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Asset Protection & Trusts

Financial security in retirement is rarely something you can leave to chance – and many of our clients find it reassuring to use us as a ‘family solicitor’.

That role extends beyond drafting wills to the provision of clear and impartial advice on how best to provide for your own and your dependants’ future.

An asset can be anything you own, and for many people their main asset is their home. We can help you plan ahead and advise you on the best ways to protect your assets, either for your own future, or to secure your children’s inheritance.

This is a complex area, and there are a variety of trusts which can be used during your lifetime as well as upon death.

If you are planning for your future for care home fees, there are ways around protecting your assets to cover a potential shortfall in income.

In the context of a second marriage or relationship, your wishes may be for your new spouse or partner to be the main beneficiary of your will, but upon their death, that your children inherit your estate. These wishes can be covered in an appropriately worded will or trust.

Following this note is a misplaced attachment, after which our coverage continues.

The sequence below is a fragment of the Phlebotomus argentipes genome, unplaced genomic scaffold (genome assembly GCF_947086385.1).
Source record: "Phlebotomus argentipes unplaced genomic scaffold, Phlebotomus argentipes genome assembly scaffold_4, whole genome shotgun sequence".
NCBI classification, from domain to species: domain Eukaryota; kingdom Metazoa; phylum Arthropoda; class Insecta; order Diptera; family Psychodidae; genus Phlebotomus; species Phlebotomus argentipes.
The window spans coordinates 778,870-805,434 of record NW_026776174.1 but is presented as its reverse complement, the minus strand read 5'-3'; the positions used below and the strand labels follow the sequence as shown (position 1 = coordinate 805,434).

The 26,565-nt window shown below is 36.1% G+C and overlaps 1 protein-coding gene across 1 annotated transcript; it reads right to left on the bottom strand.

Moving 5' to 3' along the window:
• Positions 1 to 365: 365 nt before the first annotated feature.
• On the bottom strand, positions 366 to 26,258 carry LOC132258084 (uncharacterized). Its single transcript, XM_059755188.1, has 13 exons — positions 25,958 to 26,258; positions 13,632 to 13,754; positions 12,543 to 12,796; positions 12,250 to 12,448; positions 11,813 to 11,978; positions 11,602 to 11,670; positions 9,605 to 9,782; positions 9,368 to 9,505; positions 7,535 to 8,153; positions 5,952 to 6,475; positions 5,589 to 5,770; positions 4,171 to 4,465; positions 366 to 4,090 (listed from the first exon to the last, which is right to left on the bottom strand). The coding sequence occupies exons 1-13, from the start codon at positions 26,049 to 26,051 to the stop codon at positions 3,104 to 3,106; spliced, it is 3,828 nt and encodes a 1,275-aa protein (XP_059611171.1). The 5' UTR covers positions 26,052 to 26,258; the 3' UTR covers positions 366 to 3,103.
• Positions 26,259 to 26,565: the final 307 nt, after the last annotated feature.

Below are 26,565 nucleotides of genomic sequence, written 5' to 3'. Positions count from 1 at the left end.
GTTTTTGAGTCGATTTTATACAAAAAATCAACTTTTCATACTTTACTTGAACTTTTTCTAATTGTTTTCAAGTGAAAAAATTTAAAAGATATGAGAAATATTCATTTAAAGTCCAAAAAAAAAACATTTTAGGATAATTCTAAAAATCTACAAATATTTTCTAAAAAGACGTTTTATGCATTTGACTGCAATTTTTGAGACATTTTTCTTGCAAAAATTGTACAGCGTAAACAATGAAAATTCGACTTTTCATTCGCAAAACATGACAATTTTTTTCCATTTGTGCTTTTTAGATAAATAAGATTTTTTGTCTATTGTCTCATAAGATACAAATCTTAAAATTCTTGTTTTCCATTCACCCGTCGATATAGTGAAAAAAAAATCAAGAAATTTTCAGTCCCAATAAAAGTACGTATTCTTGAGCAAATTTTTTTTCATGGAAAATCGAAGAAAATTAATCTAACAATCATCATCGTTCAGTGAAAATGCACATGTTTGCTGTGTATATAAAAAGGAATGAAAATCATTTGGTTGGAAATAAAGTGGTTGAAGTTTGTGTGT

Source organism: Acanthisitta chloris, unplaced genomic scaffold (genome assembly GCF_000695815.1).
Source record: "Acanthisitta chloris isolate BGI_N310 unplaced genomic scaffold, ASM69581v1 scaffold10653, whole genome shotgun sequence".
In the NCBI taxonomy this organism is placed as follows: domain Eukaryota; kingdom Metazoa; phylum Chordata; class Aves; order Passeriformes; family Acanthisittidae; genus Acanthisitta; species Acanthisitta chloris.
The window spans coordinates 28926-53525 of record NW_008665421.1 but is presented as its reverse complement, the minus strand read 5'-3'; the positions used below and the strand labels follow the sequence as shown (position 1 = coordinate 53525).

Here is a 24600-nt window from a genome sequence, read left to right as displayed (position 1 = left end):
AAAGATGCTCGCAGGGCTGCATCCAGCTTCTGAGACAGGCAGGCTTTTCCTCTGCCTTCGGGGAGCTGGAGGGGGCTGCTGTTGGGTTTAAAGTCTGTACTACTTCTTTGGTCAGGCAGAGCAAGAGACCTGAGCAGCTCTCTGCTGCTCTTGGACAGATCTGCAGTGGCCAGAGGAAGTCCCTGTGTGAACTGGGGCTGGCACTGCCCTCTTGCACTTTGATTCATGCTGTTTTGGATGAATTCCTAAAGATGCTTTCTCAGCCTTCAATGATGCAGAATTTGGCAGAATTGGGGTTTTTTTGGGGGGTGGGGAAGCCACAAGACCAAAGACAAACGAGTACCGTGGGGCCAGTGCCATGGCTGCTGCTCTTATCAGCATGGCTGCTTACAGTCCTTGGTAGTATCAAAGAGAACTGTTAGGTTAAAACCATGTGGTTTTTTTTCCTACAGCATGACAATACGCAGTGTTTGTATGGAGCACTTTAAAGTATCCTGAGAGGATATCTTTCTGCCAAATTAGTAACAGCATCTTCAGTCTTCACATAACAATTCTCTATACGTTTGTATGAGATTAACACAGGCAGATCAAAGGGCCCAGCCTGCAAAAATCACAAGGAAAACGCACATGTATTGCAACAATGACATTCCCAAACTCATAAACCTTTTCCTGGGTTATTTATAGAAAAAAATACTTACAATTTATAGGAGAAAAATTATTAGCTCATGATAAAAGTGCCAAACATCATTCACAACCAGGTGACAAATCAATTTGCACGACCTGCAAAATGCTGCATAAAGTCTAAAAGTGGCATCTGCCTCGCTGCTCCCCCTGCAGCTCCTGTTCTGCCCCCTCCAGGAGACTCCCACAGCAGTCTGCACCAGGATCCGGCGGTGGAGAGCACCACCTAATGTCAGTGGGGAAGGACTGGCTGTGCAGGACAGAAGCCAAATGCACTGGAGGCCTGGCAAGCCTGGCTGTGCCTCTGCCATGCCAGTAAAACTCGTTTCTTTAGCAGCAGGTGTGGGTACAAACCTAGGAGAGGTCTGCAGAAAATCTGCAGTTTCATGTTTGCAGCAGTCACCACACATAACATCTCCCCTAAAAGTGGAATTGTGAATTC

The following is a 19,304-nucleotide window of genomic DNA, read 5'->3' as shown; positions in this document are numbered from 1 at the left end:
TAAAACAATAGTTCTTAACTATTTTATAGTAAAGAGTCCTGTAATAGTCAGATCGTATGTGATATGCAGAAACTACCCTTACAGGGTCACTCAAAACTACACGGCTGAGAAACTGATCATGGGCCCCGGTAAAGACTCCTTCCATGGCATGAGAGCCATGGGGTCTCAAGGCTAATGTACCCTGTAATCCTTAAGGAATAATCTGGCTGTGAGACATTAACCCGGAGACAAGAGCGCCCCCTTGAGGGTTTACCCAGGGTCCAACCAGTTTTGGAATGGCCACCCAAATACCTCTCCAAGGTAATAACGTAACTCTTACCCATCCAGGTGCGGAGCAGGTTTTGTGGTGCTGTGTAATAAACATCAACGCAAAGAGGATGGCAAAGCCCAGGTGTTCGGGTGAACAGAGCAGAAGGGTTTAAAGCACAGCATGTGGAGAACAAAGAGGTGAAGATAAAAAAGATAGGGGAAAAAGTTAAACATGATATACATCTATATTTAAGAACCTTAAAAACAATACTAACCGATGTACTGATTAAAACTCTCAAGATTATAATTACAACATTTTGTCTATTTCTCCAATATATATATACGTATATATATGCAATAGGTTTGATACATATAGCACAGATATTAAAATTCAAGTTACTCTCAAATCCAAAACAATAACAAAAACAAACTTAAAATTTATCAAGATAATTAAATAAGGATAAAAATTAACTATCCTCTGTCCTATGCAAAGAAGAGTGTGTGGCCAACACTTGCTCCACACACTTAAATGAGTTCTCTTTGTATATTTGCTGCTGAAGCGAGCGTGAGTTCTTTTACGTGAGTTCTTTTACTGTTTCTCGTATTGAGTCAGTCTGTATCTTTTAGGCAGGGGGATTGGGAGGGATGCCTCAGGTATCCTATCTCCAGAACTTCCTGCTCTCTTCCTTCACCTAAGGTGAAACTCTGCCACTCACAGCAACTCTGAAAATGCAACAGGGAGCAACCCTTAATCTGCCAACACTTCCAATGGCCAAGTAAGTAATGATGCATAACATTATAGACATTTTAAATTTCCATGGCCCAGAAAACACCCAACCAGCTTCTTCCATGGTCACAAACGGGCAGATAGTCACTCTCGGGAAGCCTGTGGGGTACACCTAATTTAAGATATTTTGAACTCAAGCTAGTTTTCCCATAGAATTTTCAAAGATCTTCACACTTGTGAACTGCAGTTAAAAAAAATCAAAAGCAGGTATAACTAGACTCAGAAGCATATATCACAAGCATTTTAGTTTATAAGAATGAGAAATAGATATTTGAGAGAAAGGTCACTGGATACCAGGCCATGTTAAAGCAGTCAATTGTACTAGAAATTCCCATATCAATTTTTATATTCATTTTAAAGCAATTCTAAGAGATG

You may also want to protect a vulnerable or young person through a discretionary or protective trust.

Our advice may also involve drafting and setting up family trusts and lasting powers of attorney (LPA) so that your chosen representatives can make decisions and act for you if you become unable to do so.

Whilst this is a complex area, with careful planning we can help you achieve a high degree of asset protection, providing both security and peace of mind for the future.

An example of asset protection to plan for the future:

A married couple has a house worth £250,000 and savings of £50,000. They wish to preserve as much of their estate as possible for their children. They know that in the future should they need residential or nursing care, they will have an income shortfall of £30-40,000 per annum, so in 12 years the value of their estate will be gone.

To ensure that their estate won’t be eroded, they give each other a life interest trust which means that on the first death, their estate will pass to their spouse and on second death passes to the children. If Mum dies, half the house is in trust and therefore protected and cannot be used for care home fees.

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